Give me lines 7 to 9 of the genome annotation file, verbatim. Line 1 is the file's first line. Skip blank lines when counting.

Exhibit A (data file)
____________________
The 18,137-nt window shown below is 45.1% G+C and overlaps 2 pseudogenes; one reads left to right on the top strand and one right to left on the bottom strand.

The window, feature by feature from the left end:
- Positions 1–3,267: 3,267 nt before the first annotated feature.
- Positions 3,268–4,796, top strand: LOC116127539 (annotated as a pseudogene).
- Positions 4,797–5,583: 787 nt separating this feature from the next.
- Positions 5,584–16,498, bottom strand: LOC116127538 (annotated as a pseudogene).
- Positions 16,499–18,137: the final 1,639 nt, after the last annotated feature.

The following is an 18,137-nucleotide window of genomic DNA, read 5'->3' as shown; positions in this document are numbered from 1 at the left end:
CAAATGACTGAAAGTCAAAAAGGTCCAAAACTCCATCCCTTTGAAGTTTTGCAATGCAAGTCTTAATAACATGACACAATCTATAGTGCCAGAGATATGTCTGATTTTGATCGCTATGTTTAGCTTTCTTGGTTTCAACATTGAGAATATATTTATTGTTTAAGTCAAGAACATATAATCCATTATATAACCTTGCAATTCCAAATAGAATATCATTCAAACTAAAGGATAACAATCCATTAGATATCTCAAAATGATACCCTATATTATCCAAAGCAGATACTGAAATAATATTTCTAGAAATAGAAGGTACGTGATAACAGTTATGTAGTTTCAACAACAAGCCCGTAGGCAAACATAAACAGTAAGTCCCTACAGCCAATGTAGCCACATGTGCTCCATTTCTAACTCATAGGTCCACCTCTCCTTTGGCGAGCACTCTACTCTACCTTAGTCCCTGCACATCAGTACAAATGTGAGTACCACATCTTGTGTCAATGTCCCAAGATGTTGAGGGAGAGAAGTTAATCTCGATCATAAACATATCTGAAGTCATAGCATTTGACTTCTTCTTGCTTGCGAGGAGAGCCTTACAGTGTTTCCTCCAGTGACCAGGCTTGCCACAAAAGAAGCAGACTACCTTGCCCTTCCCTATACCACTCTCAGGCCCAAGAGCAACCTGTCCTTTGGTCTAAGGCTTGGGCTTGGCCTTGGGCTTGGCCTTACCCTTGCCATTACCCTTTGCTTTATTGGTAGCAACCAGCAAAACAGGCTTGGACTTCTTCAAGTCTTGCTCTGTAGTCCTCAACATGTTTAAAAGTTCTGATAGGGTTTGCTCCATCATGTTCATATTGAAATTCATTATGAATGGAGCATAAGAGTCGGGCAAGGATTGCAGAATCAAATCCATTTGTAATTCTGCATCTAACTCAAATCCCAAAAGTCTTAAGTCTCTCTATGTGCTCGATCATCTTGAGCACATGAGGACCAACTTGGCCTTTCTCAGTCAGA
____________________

- Positions 16,499–18,137: the final 1,639 nt, after the last annotated feature.

The following is an 18,137-nucleotide window of genomic DNA, read 5'->3' as shown; positions in this document are numbered from 1 at the left end:
CAAATGACTGAAAGTCAAAAAGGTCCAAAACTCCATCCCTTTGAAGTTTTGCAATGCAAGTCTTAATAACATGACACAATCTATAGTGCCAGAGATATGTCTGATTTTGATCGCTATGTTTAGCTTTCTTGGTTTCAACATTGAGAATATATTTATTGTTTAAGTCAAGAACATATAATCCATTATATAACCTTGCAATTCCAAATAGAATATCATTCAAACTAAAGGATAACAATCCATTAGATATCTCAAAATGATACCCTATATTATCCAAAGCAGATACTGAAATAATATTTCTAGAAATAGAAGGTACGTGATAACAGTTATGTAGTTTCAACAACAAGCCCGTAGGCAAACATAAACAGTAAGTCCCTACAGCCAATGTAGCCACATGTGCTCCATTTCTAACTCATAGGTCCACCTCTCCTTTGGCGAGCACTCTACTCTACCTTAGTCCCTGCACATCAGTACAAATGTGAGTACCACATCTTGTGTCAATGTCCCAAGATGTTGAGGGAGAGAAGTTAATCTCGATCATAAACATATCTGAAGTCATAGCATTTGACTTCTTCTTGCTTGCGAGGAGAGCCTTACAGTGTTTCCTCCAGTGACCAGGCTTGCCACAAAAGAAGCAGACTACCTTGCCCTTCCCTATACCACTCTCAGGCCCAAGAGCAACCTGTCCTTTGGTCTAAGGCTTGGGCTTGGCCTTGGGCTTGGCCTTACCCTTGCCATTACCCTTTGCTTTATTGGTAGCAACCAGCAAAACAGGCTTGGACTTCTTCAAGTCTTGCTCTGTAGTCCTCAACATGTTTAAAAGTTCTGATAGGGTTTGCTCCATCATGTTCATATTGAAATTCATTATGAATGGAGCATAAGAGTCGGGCAAGGATTGCAGAATCAAATCCATTTGTAATTCTGCATCTAACTCAAATCCCAAAAGTCTTAAGTCTCTCTATGTGCTCGATCATCTTGAGCACATGAGGACCAACTTGGCCTTTCTCAGTCAGA